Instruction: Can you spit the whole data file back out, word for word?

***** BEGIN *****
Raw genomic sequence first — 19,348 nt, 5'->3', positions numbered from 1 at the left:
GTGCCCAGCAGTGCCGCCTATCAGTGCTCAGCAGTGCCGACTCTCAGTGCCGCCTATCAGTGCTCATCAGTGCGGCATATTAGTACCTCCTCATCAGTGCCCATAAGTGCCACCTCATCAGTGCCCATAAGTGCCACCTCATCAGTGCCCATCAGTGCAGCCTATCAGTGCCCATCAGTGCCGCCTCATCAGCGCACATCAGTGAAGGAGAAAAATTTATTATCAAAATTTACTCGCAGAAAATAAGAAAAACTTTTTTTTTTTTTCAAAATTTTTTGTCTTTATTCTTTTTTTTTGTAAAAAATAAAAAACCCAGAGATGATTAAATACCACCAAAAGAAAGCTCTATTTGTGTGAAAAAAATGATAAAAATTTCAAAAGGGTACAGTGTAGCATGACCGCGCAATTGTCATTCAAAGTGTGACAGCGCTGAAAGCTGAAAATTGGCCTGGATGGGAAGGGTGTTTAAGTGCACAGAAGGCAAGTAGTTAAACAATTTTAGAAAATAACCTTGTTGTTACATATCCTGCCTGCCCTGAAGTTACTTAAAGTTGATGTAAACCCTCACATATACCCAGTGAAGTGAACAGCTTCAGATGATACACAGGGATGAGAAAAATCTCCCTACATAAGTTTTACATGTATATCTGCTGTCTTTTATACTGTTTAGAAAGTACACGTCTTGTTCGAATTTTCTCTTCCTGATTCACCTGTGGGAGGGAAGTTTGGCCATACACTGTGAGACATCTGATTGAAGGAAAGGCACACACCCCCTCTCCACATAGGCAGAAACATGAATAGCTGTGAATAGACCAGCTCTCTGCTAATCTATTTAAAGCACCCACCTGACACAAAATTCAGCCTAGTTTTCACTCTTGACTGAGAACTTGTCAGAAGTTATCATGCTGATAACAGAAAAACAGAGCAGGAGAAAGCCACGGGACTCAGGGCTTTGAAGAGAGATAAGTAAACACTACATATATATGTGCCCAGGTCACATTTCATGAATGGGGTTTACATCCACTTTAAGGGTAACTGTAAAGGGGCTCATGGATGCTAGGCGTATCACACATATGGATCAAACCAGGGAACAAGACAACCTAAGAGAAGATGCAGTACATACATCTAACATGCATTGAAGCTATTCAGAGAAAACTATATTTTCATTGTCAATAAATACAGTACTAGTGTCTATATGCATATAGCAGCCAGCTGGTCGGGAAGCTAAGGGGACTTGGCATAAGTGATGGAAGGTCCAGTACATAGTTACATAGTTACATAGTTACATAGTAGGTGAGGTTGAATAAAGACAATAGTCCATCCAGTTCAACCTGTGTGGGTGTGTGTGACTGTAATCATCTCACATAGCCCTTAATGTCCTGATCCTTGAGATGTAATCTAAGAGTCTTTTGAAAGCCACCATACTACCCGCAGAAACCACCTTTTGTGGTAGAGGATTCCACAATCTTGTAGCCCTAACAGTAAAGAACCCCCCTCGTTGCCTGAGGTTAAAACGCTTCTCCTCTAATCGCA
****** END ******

Raw genomic sequence first — 19,348 nt, 5'->3', positions numbered from 1 at the left:
GTGCCCAGCAGTGCCGCCTATCAGTGCTCAGCAGTGCCGACTCTCAGTGCCGCCTATCAGTGCTCATCAGTGCGGCATATTAGTACCTCCTCATCAGTGCCCATAAGTGCCACCTCATCAGTGCCCATAAGTGCCACCTCATCAGTGCCCATCAGTGCAGCCTATCAGTGCCCATCAGTGCCGCCTCATCAGCGCACATCAGTGAAGGAGAAAAATTTATTATCAAAATTTACTCGCAGAAAATAAGAAAAACTTTTTTTTTTTTTCAAAATTTTTTGTCTTTATTCTTTTTTTTTGTAAAAAATAAAAAACCCAGAGATGATTAAATACCACCAAAAGAAAGCTCTATTTGTGTGAAAAAAATGATAAAAATTTCAAAAGGGTACAGTGTAGCATGACCGCGCAATTGTCATTCAAAGTGTGACAGCGCTGAAAGCTGAAAATTGGCCTGGATGGGAAGGGTGTTTAAGTGCACAGAAGGCAAGTAGTTAAACAATTTTAGAAAATAACCTTGTTGTTACATATCCTGCCTGCCCTGAAGTTACTTAAAGTTGATGTAAACCCTCACATATACCCAGTGAAGTGAACAGCTTCAGATGATACACAGGGATGAGAAAAATCTCCCTACATAAGTTTTACATGTATATCTGCTGTCTTTTATACTGTTTAGAAAGTACACGTCTTGTTCGAATTTTCTCTTCCTGATTCACCTGTGGGAGGGAAGTTTGGCCATACACTGTGAGACATCTGATTGAAGGAAAGGCACACACCCCCTCTCCACATAGGCAGAAACATGAATAGCTGTGAATAGACCAGCTCTCTGCTAATCTATTTAAAGCACCCACCTGACACAAAATTCAGCCTAGTTTTCACTCTTGACTGAGAACTTGTCAGAAGTTATCATGCTGATAACAGAAAAACAGAGCAGGAGAAAGCCACGGGACTCAGGGCTTTGAAGAGAGATAAGTAAACACTACATATATATGTGCCCAGGTCACATTTCATGAATGGGGTTTACATCCACTTTAAGGGTAACTGTAAAGGGGCTCATGGATGCTAGGCGTATCACACATATGGATCAAACCAGGGAACAAGACAACCTAAGAGAAGATGCAGTACATACATCTAACATGCATTGAAGCTATTCAGAGAAAACTATATTTTCATTGTCAATAAATACAGTACTAGTGTCTATATGCATATAGCAGCCAGCTGGTCGGGAAGCTAAGGGGACTTGGCATAAGTGATGGAAGGTCCAGTACATAGTTACATAGTTACATAGTTACATAGTAGGTGAGGTTGAATAAAGACAATAGTCCATCCAGTTCAACCTGTGTGGGTGTGTGTGACTGTAATCATCTCACATAGCCCTTAATGTCCTGATCCTTGAGATGTAATCTAAGAGTCTTTTGAAAGCCACCATACTACCCGCAGAAACCACCTTTTGTGGTAGAGGATTCCACAATCTTGTAGCCCTAACAGTAAAGAACCCCCCTCGTTGCCTGAGGTTAAAACGCTTCTCCTCTAATCGCA